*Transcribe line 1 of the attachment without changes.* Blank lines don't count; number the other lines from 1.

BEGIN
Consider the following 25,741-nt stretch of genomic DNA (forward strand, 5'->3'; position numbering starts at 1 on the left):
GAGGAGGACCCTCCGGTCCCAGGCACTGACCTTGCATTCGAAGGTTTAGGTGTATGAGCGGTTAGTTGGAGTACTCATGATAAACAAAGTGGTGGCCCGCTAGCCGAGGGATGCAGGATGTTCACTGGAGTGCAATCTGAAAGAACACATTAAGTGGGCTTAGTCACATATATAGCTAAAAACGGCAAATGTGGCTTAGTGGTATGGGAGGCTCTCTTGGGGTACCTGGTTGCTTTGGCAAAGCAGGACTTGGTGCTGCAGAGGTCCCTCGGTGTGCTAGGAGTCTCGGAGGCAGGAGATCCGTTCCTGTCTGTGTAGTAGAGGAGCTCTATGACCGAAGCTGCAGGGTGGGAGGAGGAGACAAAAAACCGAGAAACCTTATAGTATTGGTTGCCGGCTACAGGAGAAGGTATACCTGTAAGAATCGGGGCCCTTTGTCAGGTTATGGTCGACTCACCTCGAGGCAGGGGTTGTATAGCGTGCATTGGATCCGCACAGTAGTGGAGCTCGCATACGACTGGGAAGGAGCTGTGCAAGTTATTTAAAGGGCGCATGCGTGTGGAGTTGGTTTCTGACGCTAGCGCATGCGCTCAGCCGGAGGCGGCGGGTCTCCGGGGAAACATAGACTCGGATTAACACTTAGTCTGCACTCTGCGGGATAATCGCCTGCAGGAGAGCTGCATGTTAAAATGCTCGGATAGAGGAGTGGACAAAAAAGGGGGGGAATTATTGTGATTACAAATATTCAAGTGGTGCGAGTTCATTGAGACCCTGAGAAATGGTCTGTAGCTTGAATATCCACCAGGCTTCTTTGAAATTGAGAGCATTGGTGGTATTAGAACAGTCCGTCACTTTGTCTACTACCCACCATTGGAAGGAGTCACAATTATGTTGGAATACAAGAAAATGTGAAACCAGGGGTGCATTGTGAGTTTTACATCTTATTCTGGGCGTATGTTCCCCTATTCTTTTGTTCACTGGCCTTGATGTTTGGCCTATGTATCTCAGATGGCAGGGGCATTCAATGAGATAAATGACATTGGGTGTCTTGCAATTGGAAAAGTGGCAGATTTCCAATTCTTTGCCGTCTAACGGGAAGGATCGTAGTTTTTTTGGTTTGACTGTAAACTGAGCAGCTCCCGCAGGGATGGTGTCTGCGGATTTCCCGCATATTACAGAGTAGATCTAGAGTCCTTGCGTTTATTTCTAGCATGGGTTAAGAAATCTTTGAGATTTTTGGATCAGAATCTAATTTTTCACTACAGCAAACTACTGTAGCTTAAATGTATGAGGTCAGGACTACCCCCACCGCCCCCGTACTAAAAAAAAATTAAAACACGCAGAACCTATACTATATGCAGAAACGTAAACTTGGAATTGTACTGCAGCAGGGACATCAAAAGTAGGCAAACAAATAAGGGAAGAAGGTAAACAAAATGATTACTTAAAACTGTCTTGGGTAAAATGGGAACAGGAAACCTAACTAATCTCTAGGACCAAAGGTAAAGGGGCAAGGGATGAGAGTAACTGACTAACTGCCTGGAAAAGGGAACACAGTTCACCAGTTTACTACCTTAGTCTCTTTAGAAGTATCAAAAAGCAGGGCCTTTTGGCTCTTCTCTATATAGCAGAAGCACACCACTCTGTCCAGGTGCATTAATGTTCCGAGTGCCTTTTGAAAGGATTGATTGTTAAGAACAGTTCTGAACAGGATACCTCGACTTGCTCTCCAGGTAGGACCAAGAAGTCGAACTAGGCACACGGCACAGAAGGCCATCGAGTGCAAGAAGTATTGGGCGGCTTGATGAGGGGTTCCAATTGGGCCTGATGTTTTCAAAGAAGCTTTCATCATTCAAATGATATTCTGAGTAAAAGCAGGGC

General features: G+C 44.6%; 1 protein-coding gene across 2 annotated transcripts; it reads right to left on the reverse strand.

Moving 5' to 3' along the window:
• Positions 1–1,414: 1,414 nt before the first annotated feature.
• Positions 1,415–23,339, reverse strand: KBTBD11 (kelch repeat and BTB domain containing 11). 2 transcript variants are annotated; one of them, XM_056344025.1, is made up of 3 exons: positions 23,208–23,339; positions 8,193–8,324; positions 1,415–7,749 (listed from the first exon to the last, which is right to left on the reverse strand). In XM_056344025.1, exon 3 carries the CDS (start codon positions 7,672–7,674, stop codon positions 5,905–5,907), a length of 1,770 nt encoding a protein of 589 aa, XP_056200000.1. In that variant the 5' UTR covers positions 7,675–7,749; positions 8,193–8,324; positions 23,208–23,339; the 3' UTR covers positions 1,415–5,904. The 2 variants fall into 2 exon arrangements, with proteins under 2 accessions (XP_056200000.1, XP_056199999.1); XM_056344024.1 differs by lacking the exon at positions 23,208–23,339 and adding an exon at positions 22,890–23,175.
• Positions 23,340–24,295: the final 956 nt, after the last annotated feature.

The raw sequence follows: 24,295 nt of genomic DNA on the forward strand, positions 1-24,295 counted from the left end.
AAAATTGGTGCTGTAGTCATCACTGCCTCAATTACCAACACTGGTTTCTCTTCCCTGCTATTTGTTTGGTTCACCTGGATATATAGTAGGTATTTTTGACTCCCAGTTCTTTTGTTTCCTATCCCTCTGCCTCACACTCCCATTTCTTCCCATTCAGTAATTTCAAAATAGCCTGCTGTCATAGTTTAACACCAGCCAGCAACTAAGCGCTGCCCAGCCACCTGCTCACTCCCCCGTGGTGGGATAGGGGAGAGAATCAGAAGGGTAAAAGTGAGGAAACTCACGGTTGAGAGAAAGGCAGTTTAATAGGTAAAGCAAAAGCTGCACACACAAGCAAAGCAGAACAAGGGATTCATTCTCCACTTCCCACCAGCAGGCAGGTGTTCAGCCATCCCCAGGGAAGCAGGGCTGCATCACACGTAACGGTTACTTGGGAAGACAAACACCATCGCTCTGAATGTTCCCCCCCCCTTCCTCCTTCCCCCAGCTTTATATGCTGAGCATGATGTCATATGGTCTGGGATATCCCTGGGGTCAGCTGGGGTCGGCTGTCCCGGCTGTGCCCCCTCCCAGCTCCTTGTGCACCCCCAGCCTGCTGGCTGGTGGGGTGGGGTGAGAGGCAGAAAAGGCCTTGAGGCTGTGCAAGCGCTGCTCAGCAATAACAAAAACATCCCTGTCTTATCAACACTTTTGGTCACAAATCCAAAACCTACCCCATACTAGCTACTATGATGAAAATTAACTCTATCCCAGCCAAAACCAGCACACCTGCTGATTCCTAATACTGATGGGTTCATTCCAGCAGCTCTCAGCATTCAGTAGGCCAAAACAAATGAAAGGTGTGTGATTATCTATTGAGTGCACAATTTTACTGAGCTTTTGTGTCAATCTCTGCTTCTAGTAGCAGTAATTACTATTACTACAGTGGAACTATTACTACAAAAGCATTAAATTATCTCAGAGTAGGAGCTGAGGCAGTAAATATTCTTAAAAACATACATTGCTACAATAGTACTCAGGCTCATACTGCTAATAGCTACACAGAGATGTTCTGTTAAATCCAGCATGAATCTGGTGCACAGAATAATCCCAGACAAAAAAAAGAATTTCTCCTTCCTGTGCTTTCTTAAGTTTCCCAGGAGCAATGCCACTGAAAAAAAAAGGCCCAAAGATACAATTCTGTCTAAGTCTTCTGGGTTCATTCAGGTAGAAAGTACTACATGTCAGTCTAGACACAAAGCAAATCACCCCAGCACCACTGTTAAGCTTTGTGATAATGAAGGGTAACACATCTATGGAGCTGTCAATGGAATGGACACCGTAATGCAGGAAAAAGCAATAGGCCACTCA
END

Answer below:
Consider the following 25,741-nt stretch of genomic DNA (forward strand, 5'->3'; position numbering starts at 1 on the left):